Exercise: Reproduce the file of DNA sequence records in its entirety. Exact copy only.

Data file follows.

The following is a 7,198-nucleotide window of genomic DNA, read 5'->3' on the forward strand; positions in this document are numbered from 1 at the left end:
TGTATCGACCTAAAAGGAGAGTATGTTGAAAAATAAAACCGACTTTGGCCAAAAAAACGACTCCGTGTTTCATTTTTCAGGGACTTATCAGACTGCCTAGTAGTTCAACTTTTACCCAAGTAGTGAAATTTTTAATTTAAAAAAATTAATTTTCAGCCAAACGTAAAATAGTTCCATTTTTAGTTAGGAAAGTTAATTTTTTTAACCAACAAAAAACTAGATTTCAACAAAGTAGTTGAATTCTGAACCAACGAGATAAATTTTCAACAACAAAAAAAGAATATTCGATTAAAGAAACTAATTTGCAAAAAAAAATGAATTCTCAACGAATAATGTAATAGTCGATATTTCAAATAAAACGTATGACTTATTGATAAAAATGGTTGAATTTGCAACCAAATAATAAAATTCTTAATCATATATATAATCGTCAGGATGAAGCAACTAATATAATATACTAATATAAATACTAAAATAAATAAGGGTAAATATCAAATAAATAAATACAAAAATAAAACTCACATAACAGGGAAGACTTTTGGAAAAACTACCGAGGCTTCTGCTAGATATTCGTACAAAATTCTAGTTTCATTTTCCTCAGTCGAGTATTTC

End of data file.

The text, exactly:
The following is a 7,198-nucleotide window of genomic DNA, read 5'->3' on the forward strand; positions in this document are numbered from 1 at the left end:
TGTATCGACCTAAAAGGAGAGTATGTTGAAAAATAAAACCGACTTTGGCCAAAAAAACGACTCCGTGTTTCATTTTTCAGGGACTTATCAGACTGCCTAGTAGTTCAACTTTTACCCAAGTAGTGAAATTTTTAATTTAAAAAAATTAATTTTCAGCCAAACGTAAAATAGTTCCATTTTTAGTTAGGAAAGTTAATTTTTTTAACCAACAAAAAACTAGATTTCAACAAAGTAGTTGAATTCTGAACCAACGAGATAAATTTTCAACAACAAAAAAAGAATATTCGATTAAAGAAACTAATTTGCAAAAAAAAATGAATTCTCAACGAATAATGTAATAGTCGATATTTCAAATAAAACGTATGACTTATTGATAAAAATGGTTGAATTTGCAACCAAATAATAAAATTCTTAATCATATATATAATCGTCAGGATGAAGCAACTAATATAATATACTAATATAAATACTAAAATAAATAAGGGTAAATATCAAATAAATAAATACAAAAATAAAACTCACATAACAGGGAAGACTTTTGGAAAAACTACCGAGGCTTCTGCTAGATATTCGTACAAAATTCTAGTTTCATTTTCCTCAGTCGAGTATTTC